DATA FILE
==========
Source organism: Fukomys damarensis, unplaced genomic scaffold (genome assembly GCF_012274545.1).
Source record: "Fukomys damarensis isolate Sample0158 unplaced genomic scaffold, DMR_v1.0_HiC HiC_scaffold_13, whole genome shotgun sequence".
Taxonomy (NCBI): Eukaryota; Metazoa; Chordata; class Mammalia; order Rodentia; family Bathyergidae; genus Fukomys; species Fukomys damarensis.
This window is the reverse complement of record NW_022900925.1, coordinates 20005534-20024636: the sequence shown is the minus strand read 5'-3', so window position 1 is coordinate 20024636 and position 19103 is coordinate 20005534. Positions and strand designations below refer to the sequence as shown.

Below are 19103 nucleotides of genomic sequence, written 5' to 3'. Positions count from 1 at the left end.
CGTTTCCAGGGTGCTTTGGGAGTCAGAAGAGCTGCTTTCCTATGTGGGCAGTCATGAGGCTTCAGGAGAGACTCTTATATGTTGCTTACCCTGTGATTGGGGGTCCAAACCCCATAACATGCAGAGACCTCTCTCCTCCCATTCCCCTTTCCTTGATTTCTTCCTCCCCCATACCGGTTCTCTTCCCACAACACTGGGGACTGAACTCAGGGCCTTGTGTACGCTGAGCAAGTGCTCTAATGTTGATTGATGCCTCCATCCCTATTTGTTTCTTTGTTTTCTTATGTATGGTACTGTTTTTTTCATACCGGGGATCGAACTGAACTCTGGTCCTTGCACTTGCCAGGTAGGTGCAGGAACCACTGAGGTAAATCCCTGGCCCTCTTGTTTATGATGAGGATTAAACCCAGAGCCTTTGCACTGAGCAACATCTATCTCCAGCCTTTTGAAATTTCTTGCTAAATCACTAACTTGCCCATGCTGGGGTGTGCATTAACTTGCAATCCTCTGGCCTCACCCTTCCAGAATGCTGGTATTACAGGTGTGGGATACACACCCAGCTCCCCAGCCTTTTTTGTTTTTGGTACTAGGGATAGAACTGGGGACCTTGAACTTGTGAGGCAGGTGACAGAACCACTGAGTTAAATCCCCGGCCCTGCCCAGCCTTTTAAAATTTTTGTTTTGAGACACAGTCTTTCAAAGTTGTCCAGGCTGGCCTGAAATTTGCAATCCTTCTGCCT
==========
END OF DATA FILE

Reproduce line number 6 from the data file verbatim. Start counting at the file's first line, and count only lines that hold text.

CGTTTCCAGGGTGCTTTGGGAGTCAGAAGAGCTGCTTTCCTATGTGGGCAGTCATGAGGCTTCAGGAGAGACTCTTATATGTTGCTTACCCTGTGATTGGGGGTCCAAACCCCATAACATGCAGAGACCTCTCTCCTCCCATTCCCCTTTCCTTGATTTCTTCCTCCCCCATACCGGTTCTCTTCCCACAACACTGGGGACTGAACTCAGGGCCTTGTGTACGCTGAGCAAGTGCTCTAATGTTGATTGATGCCTCCATCCCTATTTGTTTCTTTGTTTTCTTATGTATGGTACTGTTTTTTTCATACCGGGGATCGAACTGAACTCTGGTCCTTGCACTTGCCAGGTAGGTGCAGGAACCACTGAGGTAAATCCCTGGCCCTCTTGTTTATGATGAGGATTAAACCCAGAGCCTTTGCACTGAGCAACATCTATCTCCAGCCTTTTGAAATTTCTTGCTAAATCACTAACTTGCCCATGCTGGGGTGTGCATTAACTTGCAATCCTCTGGCCTCACCCTTCCAGAATGCTGGTATTACAGGTGTGGGATACACACCCAGCTCCCCAGCCTTTTTTGTTTTTGGTACTAGGGATAGAACTGGGGACCTTGAACTTGTGAGGCAGGTGACAGAACCACTGAGTTAAATCCCCGGCCCTGCCCAGCCTTTTAAAATTTTTGTTTTGAGACACAGTCTTTCAAAGTTGTCCAGGCTGGCCTGAAATTTGCAATCCTTCTGCCT